Proving Fault: Car Accidents and Police Reports
Following a car accident, it may be difficult to know what you should do next. After seeking medical attention, speaking with your insurance provider, and recuperating, you then have to decide if it’s worthwhile to seek legal action. The Daytona Beach, FL and Palm Coast, FL, auto accident attorneys of Chanfrau & Chanfrau, including myself, William Chanfrau, Jr., are here to help.
When helping clients with lawsuits and settlements for car accidents, me and the other members of our team can look over numerous documents and evidence in building a case. The police report from your collision can play an important role in establishing who was at fault in a crash. Let’s explain if it's possible to prove fault with car accident police reports.
What Is a Police Report?
A police report is a record of an incident that occurred that is filled out by a responding police officer. This police report contains information on what happened, as well as the officer’s opinion of what occurred.
Information in a Police Report
Some information that is commonly found in a police report for a car accident or other auto collision includes:
- Date and time of the collision
- Location of the collision
- Make and model of the vehicles involved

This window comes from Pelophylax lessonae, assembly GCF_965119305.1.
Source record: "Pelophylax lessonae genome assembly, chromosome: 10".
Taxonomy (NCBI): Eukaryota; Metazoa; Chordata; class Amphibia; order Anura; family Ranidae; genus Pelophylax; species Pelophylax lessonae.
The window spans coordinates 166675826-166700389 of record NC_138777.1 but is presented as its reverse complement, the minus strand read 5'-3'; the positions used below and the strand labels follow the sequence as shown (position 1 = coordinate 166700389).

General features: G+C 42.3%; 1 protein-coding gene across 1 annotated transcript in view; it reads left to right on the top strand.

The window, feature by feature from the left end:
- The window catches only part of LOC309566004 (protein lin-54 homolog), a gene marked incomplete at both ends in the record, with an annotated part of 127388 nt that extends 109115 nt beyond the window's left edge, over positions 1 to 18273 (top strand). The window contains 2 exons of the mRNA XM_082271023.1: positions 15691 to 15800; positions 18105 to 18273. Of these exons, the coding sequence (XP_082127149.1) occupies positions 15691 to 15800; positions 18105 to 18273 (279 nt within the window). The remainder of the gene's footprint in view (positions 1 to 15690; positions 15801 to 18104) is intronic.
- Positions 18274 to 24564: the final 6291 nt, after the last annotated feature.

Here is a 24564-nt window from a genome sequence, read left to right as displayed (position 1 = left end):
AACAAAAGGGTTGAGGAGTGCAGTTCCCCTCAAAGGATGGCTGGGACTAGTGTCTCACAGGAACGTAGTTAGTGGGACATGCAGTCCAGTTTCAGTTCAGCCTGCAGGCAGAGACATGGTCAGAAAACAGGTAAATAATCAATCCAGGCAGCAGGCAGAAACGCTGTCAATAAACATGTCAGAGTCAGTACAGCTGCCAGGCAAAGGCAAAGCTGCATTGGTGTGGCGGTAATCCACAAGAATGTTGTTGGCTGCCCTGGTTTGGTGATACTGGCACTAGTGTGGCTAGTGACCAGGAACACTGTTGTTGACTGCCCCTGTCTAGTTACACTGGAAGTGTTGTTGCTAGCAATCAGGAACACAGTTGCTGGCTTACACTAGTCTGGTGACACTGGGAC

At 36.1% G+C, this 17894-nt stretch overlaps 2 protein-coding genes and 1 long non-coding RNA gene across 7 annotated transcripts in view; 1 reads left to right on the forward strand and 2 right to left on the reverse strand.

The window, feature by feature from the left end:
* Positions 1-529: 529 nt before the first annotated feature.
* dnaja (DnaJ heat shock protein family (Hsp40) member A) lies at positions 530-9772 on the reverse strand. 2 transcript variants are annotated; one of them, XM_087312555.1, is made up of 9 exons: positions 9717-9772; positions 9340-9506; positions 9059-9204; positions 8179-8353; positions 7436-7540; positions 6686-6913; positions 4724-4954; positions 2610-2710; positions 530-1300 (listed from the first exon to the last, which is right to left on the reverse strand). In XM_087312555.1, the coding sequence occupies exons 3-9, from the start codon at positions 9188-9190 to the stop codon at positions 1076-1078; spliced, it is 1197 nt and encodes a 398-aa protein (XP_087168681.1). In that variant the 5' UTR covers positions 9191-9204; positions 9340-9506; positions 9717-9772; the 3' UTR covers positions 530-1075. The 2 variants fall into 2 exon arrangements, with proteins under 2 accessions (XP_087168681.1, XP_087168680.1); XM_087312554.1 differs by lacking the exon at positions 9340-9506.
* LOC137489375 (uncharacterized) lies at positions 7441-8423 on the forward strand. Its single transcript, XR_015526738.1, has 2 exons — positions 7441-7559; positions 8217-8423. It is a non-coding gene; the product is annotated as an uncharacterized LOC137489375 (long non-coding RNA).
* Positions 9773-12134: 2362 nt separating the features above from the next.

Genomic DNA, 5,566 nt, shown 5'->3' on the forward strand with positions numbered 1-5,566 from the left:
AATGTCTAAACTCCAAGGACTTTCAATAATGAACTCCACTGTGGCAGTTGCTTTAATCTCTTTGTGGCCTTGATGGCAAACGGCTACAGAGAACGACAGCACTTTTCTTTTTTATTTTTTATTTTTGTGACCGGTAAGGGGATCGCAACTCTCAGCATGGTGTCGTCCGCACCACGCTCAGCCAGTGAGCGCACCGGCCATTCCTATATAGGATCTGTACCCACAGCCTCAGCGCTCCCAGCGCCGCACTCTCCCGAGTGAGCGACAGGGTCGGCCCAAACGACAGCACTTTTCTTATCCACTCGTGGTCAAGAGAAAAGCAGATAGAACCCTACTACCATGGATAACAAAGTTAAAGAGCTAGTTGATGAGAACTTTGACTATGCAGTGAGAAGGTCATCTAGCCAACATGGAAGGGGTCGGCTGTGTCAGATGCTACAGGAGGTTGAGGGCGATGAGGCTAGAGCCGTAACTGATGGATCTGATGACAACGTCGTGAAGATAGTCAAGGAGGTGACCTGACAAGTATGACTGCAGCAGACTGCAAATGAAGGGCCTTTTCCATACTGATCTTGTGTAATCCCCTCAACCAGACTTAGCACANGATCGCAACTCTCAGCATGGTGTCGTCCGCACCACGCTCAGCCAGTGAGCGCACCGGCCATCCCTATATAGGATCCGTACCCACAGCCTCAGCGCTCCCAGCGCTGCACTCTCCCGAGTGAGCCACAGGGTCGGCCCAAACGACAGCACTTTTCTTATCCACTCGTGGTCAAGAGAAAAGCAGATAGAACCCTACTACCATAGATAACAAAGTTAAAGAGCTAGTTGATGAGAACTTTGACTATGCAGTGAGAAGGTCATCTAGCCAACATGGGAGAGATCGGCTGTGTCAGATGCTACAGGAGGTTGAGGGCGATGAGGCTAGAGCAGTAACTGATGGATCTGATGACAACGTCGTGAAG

- License plate numbers
- Vehicle occupant names, contact info, and insurance details
- Information on witnesses of the crash
- Statements from motorists and witnesses
- Descriptions of vehicle damage
- Diagram of the collision
- Notes on any laws violated/tickets issued
- Notes on road and weather conditions
- Officer's assessment of the collision
A Mix of Facts and Opinion
As you may have noticed, there is a mixture of fact and opinion contained in a police report.
The objective matters recorded are indisputable (if recorded accurately). The officer’s assessment of what happened, however, may be up for debate depending on the nature of the crash. In fact, insurance companies may have a completely different assessment of what happened and why.
Can the Police Report Prove Fault?
A police report alone will not necessarily prove fault. Given that the officer’s assessment is subjective and opinions may vary, it is an important record of what happened but not a definitive statement of what occurred.
With this in mind, building a case will involve looking at the details in the police report as well as checking with witnesses and analyzing any evidence that is available.
How to Get a Copy of the Police Report
There are two ways that a copy of a police report can be obtained:
- Obtaining a Free Copy - If your own insurance company requested a copy of the police report to look over, you can request a copy of the police report at no charge through the insurance company’s claims representative.
- Paying for a Copy - After responding to the collision, the responding officer will provide you with a receipt for your incident. This receipt will allow you to obtain the police report from the specified law enforcement office. You will need to pay an administrative fee.
Police Reports and Private Property
Many people believe that accidents on private property are rare. However, they fail to consider parking lots can be considered private property, and police may have limited jurisdiction in the event of an accident.